About Me

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I'm a mother of four grandmother of seven and great grandmother of one. I have many hobbies and interests but gardening and rug hooking are my main interest at the moment. I live with my husband in the house that we built with the help of my brothers and have been married for 49 years.

Saturday, February 9, 2013

SOME DAYS, IT'S NOT WORTH GETTING OUT OF BED

How was your weekend? Mine was on the hellish side.
I didn't take pictures because I don't take my Canon camera to work so you'll have to take my words for it. These are older pictures of the same pens that flooded. First the pictures and then my story of woes.


Those are the bigger calves in the pen that flooded. It's a long pen that is divided to suite the how many calves we have to keep separate by size.


My baby calves are along the back wall where those small windows are on the top of the pictures.


These two pens is where we keep the younger calves  and they are divided again by their size and age.


If you look closely, you can see the water bowl that flooded beside the ear of # 459. These pictures were taken last summer.



The calf barn is right next to the silos and run all the way to the back.  The milk house is not seen on this picture and is to the left of this picture.


Friday  morning I went to work and the first thing I noticed when I went to give the grain to the small calves was that the cows had tore the hinges on one side of the little gate that we open in order to clean a section of the little pens. It was a sturdy little gate but they still broke it. A cow must have mounted another cow and pushed against the little gate. Those cows weigh a lot. Luckily the little gate was still hanging although lopsided,  and no cows got out through it.

I thawed the copper water taps and that only took a minute and I gave water to the weaned  calves.

Next the water trough was badly frozen in the heifer barn in the back because the heifers have chewed the insulating foam on the water pipes and the warming cable was no longer working to keep the water from freezing. Heifers are so destructive.  I had to go get some very hot water and pour on the pipe and got the water going and broke the thick ice with a hammer so they could drink. They kept trying to lick my face and my glasses were getting all steamed up...

My mittens got all wet and my fingers were frozen. I had to go back and forth to the sink to get them warm up in hot water. Then I had to close the door in the back but it was rubbing on the floor because of the frost and it was hard to close and as I pulled hard the handle which is as old as Adam became detached on the bottom and is hanging from the top now.  Just not my day...

Last evening I noticed that two of the small water bowls were frozen in the smaller calf section. Just a thin layer of ice but enough to stop the flow of water.
I  went to thaw the first one and as my back was turned one of the calf mounted me from behind, yeah.... She put her two front legs on my shoulder and let me tell you, she was heavy.  I had just washed my barn jacket that afternoon... I got the water bowls going and  they all drank frantically and I left the barn to come home for supper.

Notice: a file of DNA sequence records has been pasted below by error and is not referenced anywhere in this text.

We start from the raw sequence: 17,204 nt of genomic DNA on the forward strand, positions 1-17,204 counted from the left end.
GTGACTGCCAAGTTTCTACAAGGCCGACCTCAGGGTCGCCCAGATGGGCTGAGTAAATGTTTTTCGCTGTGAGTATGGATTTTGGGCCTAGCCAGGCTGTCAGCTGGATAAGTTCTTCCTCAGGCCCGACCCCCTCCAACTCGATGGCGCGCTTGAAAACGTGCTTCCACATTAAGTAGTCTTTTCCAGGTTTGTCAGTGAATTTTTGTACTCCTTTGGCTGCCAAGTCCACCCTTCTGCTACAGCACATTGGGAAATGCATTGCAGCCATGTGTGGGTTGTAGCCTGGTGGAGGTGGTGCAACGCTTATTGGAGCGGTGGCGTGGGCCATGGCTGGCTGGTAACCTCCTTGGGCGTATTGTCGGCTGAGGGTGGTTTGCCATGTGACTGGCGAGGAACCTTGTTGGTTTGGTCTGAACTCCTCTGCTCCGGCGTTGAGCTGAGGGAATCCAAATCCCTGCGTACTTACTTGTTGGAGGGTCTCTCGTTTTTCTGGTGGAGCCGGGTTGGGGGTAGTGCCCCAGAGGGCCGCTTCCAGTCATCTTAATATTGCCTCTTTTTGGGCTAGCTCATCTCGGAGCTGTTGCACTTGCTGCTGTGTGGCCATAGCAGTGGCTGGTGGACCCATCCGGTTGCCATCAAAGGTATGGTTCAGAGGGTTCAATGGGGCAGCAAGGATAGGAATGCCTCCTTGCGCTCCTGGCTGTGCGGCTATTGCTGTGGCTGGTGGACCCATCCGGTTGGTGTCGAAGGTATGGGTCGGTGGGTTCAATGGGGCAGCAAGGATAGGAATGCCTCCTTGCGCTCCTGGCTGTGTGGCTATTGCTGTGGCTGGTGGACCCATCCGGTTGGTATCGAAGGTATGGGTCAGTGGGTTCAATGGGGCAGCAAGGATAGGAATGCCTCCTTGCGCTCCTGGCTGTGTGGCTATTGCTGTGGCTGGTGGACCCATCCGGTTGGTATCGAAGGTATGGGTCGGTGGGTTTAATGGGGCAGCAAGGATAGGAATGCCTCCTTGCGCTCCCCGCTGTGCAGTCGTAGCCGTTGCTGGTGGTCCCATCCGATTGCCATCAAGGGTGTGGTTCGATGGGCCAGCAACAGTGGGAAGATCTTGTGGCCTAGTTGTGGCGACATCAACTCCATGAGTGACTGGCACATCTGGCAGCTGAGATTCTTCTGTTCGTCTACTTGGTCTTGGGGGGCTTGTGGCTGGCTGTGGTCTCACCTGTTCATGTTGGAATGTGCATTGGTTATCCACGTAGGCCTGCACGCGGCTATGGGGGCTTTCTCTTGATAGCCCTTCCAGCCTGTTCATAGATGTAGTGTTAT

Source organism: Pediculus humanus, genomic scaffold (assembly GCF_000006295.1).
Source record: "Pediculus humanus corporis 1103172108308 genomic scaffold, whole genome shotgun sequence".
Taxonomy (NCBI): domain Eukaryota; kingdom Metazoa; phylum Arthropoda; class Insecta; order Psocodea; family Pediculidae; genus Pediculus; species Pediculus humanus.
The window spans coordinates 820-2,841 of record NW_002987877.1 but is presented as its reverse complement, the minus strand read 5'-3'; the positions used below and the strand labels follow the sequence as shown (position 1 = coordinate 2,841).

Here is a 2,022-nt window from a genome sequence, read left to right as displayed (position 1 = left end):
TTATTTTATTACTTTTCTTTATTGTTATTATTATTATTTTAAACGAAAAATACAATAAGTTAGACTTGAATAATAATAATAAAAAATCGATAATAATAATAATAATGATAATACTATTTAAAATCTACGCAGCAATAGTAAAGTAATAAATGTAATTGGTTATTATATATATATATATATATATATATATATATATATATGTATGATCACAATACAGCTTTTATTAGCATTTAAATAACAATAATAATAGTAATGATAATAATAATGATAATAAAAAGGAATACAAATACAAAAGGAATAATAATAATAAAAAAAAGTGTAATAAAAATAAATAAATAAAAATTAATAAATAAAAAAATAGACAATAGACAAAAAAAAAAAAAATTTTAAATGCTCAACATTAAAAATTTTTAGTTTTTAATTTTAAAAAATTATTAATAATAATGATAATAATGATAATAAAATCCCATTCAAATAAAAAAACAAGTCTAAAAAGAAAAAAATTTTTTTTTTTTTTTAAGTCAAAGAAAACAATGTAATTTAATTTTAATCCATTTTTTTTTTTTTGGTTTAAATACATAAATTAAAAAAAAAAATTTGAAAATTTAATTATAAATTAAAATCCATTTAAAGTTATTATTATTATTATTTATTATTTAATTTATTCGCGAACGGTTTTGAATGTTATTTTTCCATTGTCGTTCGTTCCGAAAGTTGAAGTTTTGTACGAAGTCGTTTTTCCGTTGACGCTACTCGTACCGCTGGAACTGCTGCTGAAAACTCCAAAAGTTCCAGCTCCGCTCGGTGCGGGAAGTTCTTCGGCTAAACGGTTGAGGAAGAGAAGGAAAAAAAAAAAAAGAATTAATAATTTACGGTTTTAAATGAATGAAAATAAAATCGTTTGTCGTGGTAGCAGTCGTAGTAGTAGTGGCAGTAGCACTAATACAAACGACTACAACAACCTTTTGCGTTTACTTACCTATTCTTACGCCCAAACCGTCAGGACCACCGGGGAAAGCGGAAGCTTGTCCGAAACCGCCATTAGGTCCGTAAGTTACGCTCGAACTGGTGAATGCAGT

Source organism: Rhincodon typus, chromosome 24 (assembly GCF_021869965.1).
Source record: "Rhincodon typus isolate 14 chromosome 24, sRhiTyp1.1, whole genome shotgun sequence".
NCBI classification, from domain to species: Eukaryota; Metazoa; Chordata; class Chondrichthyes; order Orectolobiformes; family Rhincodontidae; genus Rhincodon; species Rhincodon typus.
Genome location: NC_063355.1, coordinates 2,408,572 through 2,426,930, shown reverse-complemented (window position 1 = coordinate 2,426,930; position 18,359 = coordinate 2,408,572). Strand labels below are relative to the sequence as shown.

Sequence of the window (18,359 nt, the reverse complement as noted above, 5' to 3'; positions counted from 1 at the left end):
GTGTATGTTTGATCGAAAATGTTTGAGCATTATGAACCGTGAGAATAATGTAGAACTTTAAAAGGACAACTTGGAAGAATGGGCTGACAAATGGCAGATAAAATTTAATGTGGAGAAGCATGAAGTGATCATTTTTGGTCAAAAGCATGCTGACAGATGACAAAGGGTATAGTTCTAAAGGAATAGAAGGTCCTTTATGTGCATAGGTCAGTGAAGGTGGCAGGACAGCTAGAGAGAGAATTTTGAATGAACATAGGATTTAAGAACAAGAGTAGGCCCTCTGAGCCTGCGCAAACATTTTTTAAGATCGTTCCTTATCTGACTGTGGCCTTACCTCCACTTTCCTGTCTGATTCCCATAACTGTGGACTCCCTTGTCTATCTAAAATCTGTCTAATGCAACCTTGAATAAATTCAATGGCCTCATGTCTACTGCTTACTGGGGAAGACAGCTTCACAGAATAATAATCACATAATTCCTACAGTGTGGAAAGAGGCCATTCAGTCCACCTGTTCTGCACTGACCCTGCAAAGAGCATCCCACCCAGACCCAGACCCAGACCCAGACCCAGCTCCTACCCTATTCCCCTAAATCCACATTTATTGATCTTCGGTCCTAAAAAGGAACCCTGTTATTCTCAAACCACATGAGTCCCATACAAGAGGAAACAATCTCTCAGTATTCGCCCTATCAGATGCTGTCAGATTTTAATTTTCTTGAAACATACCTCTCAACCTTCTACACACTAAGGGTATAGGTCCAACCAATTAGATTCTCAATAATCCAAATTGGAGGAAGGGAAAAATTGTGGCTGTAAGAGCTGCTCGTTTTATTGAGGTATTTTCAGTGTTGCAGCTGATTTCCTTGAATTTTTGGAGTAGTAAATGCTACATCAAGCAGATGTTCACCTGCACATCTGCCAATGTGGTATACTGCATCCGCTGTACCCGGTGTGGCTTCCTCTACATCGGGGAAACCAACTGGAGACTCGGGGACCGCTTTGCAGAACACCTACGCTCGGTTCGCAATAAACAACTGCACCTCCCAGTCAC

This morning I braved the nasty storm to get to the barn and instead of going to the milk house like I usually do to warm  the milk for the little calf, I went directly to the calf barn to see if the taps were frozen. The first thing I noticed is the sound of water running. I went to investigate and I didn't had to go far to see what was the matter.

The water in the bowl I had thawed the night before had run all night because the float didn't go down to shut the flow of water when the calves were done drinking. It flooded the whole section where all 15 calves were bedded and it was one big mucky mess of poop, bedding and water in the mix...

 I called my husband who had just finished milking. "Turn off the water valve" he said and I'll be there in about 5 to 10 minutes...   that's a long time. ... I turned off a valve in the ceiling and shut off water to the whole side of the barn including the heifer barn in the back lol...  I don't know about these things...
One valve shuts down the calf section and the other is for the rest of the heifer barn, who knew?...

 Anyway, the water had overflowed the pens and was now running in the alley way  about 3 inches deep. It was deeper in the pens because the pens have sides ... It was one big mess of poop, bedding and water in the mix...

Since we have to keep the smaller calves separate from the bigger ones because they can hurt them, I opened the big  calving pen  on the other side of the alleyway to let all smaller calves in there. But one didn't want to go in instead she wanted to jump and run back and forth in the wet alleyway  and she slipped and got all dirty including her face. I got them all in there and closed the gate and my husband arrived.

In the process of moving the 8 bigger one, two got away because my husband didn't see that one gate was still open when he let them out of their pen and one of them bushed against this little gate and damaged the hinges.  Two little  gates damages in two days....

The boys cleaned off the  flooded pens after I went home and most of the water in the alley and put fresh bedding  but I still had lots of cleaning to do before I could feed the calves this evening. We don't clean the pens as often when it's cold and just keep adding bedding every day. It doesn't take long to accumulate.
So here is my blog post for today. Tomorrow is another day. Hope it goes smoother. I've got my share of Murphy's law for the last two days.

Hope that you all stay safe and warm. Thanks for visiting.
JB